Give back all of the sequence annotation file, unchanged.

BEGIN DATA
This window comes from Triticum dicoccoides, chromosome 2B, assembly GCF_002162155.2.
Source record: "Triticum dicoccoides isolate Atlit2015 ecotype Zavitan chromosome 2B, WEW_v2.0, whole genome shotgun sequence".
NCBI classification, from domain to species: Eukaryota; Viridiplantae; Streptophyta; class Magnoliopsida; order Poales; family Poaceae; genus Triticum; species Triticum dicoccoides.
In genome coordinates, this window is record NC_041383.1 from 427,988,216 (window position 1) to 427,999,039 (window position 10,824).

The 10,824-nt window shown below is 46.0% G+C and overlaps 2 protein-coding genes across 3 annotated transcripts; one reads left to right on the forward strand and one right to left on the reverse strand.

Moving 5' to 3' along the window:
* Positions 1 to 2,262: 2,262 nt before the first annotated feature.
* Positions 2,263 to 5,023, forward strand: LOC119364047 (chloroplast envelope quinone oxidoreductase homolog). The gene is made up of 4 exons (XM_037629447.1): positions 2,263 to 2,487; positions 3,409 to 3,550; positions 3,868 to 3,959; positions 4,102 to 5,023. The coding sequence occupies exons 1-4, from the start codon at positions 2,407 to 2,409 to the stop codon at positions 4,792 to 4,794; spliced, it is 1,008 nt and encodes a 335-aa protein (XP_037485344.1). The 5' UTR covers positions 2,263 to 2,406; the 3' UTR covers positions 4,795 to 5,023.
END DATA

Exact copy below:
This window comes from Triticum dicoccoides, chromosome 2B, assembly GCF_002162155.2.
Source record: "Triticum dicoccoides isolate Atlit2015 ecotype Zavitan chromosome 2B, WEW_v2.0, whole genome shotgun sequence".
NCBI classification, from domain to species: Eukaryota; Viridiplantae; Streptophyta; class Magnoliopsida; order Poales; family Poaceae; genus Triticum; species Triticum dicoccoides.
In genome coordinates, this window is record NC_041383.1 from 427,988,216 (window position 1) to 427,999,039 (window position 10,824).

The 10,824-nt window shown below is 46.0% G+C and overlaps 2 protein-coding genes across 3 annotated transcripts; one reads left to right on the forward strand and one right to left on the reverse strand.

Moving 5' to 3' along the window:
* Positions 1 to 2,262: 2,262 nt before the first annotated feature.
* Positions 2,263 to 5,023, forward strand: LOC119364047 (chloroplast envelope quinone oxidoreductase homolog). The gene is made up of 4 exons (XM_037629447.1): positions 2,263 to 2,487; positions 3,409 to 3,550; positions 3,868 to 3,959; positions 4,102 to 5,023. The coding sequence occupies exons 1-4, from the start codon at positions 2,407 to 2,409 to the stop codon at positions 4,792 to 4,794; spliced, it is 1,008 nt and encodes a 335-aa protein (XP_037485344.1). The 5' UTR covers positions 2,263 to 2,406; the 3' UTR covers positions 4,795 to 5,023.